Before COVID was the end of the world, President Trump was. Before him, Obama was the false-messiah.

We are a people and language who choose to know only superlatives.

“Vanity of vanities! All is vanity. There is nothing new under the sun” (Ecclesiastes 1:2,9).

And the parable Jesus tells makes this even clearer:

The signs that tell of the end are as common as the seasons changing.

After Jesus’ ascent into Heaven, it’s always been the case that the end could come at any moment.


The end is coming, and all that you need to meet that end well—your salvation—all you need—has been won.

The Lord came to earth born of the Virgin Mary, to be a Sacrifice in your place and on your behalf.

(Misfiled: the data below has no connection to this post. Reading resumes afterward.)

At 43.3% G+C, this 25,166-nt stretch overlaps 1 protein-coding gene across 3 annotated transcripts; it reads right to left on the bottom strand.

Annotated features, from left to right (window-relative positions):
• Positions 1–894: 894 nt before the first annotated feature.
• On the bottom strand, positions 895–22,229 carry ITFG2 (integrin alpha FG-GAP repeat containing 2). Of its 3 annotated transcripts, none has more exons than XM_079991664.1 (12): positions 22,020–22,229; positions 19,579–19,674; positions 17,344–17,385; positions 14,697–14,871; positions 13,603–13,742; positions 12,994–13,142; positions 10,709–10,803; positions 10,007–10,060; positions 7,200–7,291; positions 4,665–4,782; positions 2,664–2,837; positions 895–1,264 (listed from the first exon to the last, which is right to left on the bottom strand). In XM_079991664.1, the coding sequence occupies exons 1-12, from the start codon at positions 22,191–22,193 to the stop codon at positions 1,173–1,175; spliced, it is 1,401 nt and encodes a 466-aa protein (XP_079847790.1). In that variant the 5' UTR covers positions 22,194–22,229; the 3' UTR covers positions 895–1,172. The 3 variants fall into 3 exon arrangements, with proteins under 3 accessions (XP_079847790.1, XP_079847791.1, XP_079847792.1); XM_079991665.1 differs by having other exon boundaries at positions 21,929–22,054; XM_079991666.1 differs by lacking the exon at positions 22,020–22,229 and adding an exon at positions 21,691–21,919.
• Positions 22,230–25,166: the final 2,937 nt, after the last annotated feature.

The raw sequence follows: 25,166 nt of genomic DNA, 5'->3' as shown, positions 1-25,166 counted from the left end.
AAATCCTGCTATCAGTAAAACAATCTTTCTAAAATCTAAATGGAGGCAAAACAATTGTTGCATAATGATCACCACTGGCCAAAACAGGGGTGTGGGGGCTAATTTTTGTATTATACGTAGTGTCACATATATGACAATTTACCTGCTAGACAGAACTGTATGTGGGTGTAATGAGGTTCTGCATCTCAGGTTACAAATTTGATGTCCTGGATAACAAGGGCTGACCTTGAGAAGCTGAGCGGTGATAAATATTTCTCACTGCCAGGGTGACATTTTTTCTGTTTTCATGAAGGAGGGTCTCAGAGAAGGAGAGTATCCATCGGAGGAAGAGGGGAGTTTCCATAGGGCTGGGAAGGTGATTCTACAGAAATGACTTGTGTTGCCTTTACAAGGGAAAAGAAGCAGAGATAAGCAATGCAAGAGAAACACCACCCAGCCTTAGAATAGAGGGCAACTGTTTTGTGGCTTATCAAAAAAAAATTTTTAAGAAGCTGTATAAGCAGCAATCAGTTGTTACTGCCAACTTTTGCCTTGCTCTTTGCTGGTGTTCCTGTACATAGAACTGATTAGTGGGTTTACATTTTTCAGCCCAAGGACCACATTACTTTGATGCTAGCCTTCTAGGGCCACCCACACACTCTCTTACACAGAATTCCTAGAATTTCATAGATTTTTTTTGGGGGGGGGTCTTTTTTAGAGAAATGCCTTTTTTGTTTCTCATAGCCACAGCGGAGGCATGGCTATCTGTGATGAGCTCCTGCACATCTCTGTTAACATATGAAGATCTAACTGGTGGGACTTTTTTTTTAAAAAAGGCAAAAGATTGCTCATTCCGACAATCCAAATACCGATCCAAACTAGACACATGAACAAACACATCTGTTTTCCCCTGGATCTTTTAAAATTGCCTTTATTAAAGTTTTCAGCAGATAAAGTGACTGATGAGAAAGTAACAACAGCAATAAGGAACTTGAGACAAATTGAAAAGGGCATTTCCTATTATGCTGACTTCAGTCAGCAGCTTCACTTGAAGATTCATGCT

He made you a son and heir and claimed you, by name, as His own, in Holy Baptism.

He forgave your sins and declared you righteous, holy, and innocent.

He’s risen from the dead to show you the coming, unending joy.

And He’s ascended into heaven to prepare a place for you.

He hasn’t forgotten you.

He is coming soon.

In the meantime, in the midst of all this perplexity and loss, the Lord comes to you as He’s promised—in His Holy Word and Sacrament.

You’re not alone. You have the Lord.

He comes—now—speaking words of warning (that you should heed) and words of comfort (that you should believe).

He comes to feed your body and soul with His Body and Blood to strengthen you for the days to come, that you would have joy, now, while you wait and joy, now, while you bear the burdens He gives you.

Christ, our Lord, is not simply our Lord in the future, at the end of the letter.

He’s our Lord even now, while it’s all being read.